Working While Studying

Learning Outcomes

  • Recognize the pros and cons of working while studying
A black person with a short haircut sits at a computer looking through their email inbox.

According to research conducted by the Georgetown University Center on Education and the Workforce in 2015, about 14 million college students are working. The study further reveals that over the past 25 years, more than 70% of college students have worked while attending college.[1]

Other studies have shown that some students have to work longer hours than others in order to pay living expenses as well as tuition and supplies, and those students have a harder time keeping grades up. Even so, there are some immediate tangible benefits to working while you are in school—as well as some longer-term intangible benefits.

Benefits of Working in College

Reducing Debt

The most obvious benefit of working your way through college is that it can drastically reduce the amount of money in student loans you have to take out. The federal government offers subsidized loans that qualify for deferred interest and payments, as well as unsubsidized loans. In addition, there are private loans available for students who don’t qualify for the federal loans but still need money to pay for college. The good news is that many of the loans are easy to get. The bad news is that they can take a long time to pay off and can become a burden after you graduate. By working, you can avoid becoming one of those college graduates with a lifetime of debt to repay.

Employer Benefits

In addition, employers may offer health and retirement benefits, and some employers offer tuition assistance, especially if the degree you are pursuing is related to your current job. There are some tax advantages: employers are allowed to provide up to $5,250 in educational expenses as a tax-free fringe benefit to their employees for both undergraduate and graduate-level courses. For instance, UPS offers part-time employees up to $5,250 in tuition assistance per year, up to a lifetime maximum of $25,000. [2]

Time Management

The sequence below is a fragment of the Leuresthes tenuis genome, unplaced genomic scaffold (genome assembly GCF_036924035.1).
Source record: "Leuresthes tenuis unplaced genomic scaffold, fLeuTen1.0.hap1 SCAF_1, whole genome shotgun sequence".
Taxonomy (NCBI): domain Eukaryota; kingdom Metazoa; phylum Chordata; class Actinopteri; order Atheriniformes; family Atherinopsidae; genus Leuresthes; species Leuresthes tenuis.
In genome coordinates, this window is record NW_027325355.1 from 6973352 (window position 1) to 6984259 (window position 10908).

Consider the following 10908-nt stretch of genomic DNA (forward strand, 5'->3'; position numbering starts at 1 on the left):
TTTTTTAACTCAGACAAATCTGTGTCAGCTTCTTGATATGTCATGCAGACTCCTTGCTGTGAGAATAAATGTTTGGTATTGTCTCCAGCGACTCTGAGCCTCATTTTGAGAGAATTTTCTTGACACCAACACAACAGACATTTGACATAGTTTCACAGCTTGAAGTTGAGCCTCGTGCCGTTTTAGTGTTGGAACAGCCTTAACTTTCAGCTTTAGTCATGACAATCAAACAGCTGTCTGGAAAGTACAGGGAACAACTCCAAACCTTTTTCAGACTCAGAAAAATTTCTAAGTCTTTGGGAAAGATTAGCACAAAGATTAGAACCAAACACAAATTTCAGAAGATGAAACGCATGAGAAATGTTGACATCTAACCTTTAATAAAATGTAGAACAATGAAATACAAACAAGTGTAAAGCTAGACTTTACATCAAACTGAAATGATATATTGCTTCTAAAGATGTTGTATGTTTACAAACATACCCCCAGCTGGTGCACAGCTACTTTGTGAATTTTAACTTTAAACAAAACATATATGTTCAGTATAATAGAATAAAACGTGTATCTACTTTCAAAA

An apple watch on a person's arm.Time management is a crucial professional skill, especially for business majors. You may find yourself in a fast-paced and hectic work environment. There is some anecdotal evidence that some students perform better when they have a job because they are forced to  plan their time more carefully. Additionally, you may come across certain tasks that are difficult to perform or find yourself up against tight deadlines, giving you the opportunity to develop good time-management and problem-solving skills.

Financial Management

There’s no better way to learn to manage your finances than to start earning money yourself. Having a job will allow you to take responsibility for your personal expenses, such as rent and utilities, cell phone, transportation, entertainment, and other items. You can start by creating a spending plan for your earnings, tracking how much you bring in versus how much you spend, and saving money for an emergency.

Work Experience

Working while studying is much like on-the-job training where you get paid to learn. The job experience that you get will add value to your resume. Even if the job isn’t directly related to your specific field of study, having prior job experience will work in your favor. For example, you could work as a tutor in the math or writing lab, or as a barista in a campus coffee shop, or as an intern in a campus health or women’s center. All of these types of experience make you more employable.


Two business associates meeting at a cafe.One of the crucial benefits of working while in college is that you become a part of professional networks that can open up a world of opportunities for you. After you graduate, these networks can help you land a good job. You never know who among your acquaintances can be the key to your dream job. Networking isn’t just a job search strategy; it is a critical career development enrichment strategy. It broadens your horizons beyond your college campus and can help guide your post-degree career.

Part-Time Work

You may be lucky enough to find a part-time job that fits around your school schedule or allows flexibility and still provides you with the income you need to balance your budget. Another good way to offset your tuition and to reduce your reliance on student loans is to pick up some flexible work that you can do from home, such as:

  • Freelance writer
  • Web designer
  • Tutor
  • Dog walker

Keep in mind as well that in addition to work-study jobs that are funded as part of your financial aid award, there are often jobs available on campus that are paid from state, local, or college funds.


Internships can boost your resume, help you network, lead to a job, provide valuable experience, and give you some cash. Internships can be paid, unpaid, for credit only, or combinations of those. Some internships are sponsored by or supported by your college, and others are completely independent. Watch for announcements in your classes, and check out bulletin boards and your college’s placement office. Good internships get snatched up quickly, so be diligent and persistent.

Practice Question

Working while going to school takes discipline and dedication. Above all, remember to keep your eyes on the prize: completing your college education and preparing yourself for the future. In addition, make sure you take care of yourself—exercise, eat right, get plenty of rest, and be sure to pay attention to your work/life/school balance. In particular, don’t take on more than is humanly possible.

  1. Learning While Earning: The New Normal, Georgetown University Center on Education and the Workforce (Accessed May 19, 2020)